Pier 1 Joins Retailers Citing Court Ruling to Skip Rent
(Bloomberg) -- Retailers have a new tool to use in the scuffle between landlords and tenants: a court ruling that could help them withhold rent.
Pier 1 Imports Inc. is the latest retailer to seize on the precedent, asking a judge to let it skip rent payments amid the coronavirus outbreak that has shuttered stores across the U.S. The judge overseeing Pier 1’s case signed an order approving the retailer’s request on Monday.
The move came after a judge in New Jersey late last month approved Modell’s Sporting Goods Inc.’s request to pause its bankruptcy until the end of April, allowing it to forgo rent and other required payments.
The ruling is significant because even in bankruptcy tenants are expected to pay rent on time, unlike many other obligations such as bond debt. Now, retailers both in and out of bankruptcy court are informing landlords that they’re cutting or withholding rents as customers shelter at home and states order most merchants to close.
“Are the landlords taking it upside the head in these deals because there is nothing they can do?” said bankruptcy attorney Brett Miller with the law firm of Morrison & Foerster. “Are they going to get any of that rent?”
Amid the pandemic, lenders have been reluctant to push retailers to file for bankruptcy because stores can’t conduct the liquidation sales needed to come up with money to repay creditors. That could change if the lenders know that a judge will grant a temporary suspension.
Property owners expect many April rents won’t get paid, and tenants are looking for legal justifications to skip sending in a check, said David Pollack, a retired bankruptcy attorney who spent decades representing landlords. A pause in rent makes sense under the circumstances, Pollack said, so the question then is what happens when business returns to normal.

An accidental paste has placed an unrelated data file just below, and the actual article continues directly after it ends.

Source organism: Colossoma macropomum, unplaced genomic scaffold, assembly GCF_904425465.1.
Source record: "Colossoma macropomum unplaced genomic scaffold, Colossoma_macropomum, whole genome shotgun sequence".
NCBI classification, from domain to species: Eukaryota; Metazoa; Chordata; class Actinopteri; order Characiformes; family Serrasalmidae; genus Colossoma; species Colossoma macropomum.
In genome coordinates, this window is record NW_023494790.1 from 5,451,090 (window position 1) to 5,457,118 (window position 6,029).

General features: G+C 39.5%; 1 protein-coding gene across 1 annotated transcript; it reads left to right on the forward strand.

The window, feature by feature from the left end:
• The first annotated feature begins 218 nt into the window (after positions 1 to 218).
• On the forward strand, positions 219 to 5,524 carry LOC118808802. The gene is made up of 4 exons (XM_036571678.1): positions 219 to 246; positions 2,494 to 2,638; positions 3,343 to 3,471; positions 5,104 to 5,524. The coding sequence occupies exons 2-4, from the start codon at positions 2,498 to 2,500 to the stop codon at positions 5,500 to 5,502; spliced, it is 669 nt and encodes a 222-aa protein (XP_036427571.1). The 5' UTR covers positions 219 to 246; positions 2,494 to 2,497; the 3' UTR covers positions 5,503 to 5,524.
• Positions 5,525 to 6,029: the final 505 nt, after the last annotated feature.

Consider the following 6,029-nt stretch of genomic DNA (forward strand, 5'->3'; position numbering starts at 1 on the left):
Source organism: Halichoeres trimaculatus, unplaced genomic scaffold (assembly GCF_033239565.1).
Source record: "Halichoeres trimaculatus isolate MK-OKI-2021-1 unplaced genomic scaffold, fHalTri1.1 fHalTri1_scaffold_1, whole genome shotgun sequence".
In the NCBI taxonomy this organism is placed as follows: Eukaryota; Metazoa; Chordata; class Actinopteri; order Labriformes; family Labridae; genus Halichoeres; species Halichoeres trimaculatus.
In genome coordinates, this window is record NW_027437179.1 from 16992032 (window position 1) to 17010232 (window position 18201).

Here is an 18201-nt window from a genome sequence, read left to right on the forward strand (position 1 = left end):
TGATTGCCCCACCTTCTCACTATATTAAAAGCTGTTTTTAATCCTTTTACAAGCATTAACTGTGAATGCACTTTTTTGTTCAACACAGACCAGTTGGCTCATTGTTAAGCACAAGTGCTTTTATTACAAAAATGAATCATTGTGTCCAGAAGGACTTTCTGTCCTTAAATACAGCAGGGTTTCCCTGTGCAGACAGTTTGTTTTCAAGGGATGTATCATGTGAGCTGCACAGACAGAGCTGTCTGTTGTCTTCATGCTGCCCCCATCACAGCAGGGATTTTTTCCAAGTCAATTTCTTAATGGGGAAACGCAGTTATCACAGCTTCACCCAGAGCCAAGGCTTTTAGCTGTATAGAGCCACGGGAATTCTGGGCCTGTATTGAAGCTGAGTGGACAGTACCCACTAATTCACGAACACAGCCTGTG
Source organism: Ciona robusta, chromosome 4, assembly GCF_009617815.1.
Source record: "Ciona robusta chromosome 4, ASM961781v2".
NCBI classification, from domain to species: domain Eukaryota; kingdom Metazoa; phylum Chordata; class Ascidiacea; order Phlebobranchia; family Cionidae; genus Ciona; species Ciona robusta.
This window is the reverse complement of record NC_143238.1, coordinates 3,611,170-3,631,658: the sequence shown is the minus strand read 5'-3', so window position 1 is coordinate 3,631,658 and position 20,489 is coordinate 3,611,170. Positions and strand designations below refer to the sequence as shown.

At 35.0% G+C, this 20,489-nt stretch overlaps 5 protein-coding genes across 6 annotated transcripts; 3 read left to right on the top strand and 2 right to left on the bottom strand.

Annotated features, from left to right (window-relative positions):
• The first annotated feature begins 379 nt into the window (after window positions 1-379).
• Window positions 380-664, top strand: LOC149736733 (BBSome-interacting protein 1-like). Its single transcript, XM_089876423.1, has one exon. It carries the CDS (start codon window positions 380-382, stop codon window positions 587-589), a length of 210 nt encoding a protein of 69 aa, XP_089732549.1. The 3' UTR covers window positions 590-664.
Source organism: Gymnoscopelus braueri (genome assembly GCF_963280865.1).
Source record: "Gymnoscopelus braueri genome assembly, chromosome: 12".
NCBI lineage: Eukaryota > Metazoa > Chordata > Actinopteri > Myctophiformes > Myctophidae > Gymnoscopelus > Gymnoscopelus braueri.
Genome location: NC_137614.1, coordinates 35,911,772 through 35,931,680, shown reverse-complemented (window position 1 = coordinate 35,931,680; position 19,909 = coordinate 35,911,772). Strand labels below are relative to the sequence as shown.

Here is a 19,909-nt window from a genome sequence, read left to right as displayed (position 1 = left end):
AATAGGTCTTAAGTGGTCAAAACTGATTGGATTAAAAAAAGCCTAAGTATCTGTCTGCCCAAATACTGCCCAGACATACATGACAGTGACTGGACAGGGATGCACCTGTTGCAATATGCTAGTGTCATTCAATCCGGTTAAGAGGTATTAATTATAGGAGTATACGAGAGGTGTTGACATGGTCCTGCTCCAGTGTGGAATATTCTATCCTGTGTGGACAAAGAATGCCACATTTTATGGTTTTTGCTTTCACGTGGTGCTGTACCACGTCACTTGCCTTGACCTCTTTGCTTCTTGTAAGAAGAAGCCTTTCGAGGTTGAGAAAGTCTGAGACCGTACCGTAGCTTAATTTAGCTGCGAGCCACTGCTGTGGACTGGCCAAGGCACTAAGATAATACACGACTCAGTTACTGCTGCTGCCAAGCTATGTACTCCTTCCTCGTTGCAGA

“Everybody wants to know, ‘What are my rights?”’ Pollack said. “Do I have a right not to pay rent because the governor ordered me not to open or the landlord closed the mall?”
Sporting-goods retailer Modell’s filed for Chapter 11 bankruptcy March 11 and said it would begin liquidation sales in all of its 153 stores. But the company was forced to stop the liquidation sales as states and cities mandated that non-essential merchants shut down and residents asked to stay home. The judge overseeing the case on March 27 agreed to pause the proceeding until April 30 and let Modell’s skip rent payments.
“You can’t have a liquidation with stores closed by the government,” Miller said.
Already, it’s become clear that not every court is going to allow retailers to skip rent payments. In early March Judge Brendan L. Shannon in Delaware denied a similar request in the case of restaurant chain Craftworks Parent LLC.
But any retailer facing bankruptcy should consider asking, said Michael Sirota, the lawyer representing Modell’s.
“It’s a new world order,” he said. “Any fresh Chapter 11 debtor that files and got caught in the middle of this pandemic should seriously consider hitting the pause button.”
For Modell’s, the suspension was a best-case scenario, Sirota said, because instead of converting the case to an immediate liquidation with nothing to do with the goods, the stores can wait to conduct going-out-of-business sales that will bring in proceeds for lenders, landlords and other creditors.
The U.S. bankruptcy code gives landlords preferential treatment in a number of ways. Unpaid rent is given a higher repayment priority than other kinds of debt, giving landlords equal status with employees and lawyers when it comes to who gets paid first. Typically, these so-called administrative claims are only outranked by debt owed to secured lenders. By classifying rent as an administrative expense, landlords usually get back all rent owed them during the case.
Another rule forces bankrupt companies to make quick decisions about which leases they will keep and which they will cancel. That gives retail companies less time to reorganize, since they can hold hundreds or thousands of leases.
The Modell’s decision could open the door to more near-term filings if revenue-starved companies could postpone paying expenses and holding liquidation sales, Sirota and Pollack said.
“I think people are watching how this plays out,” Sirota said.
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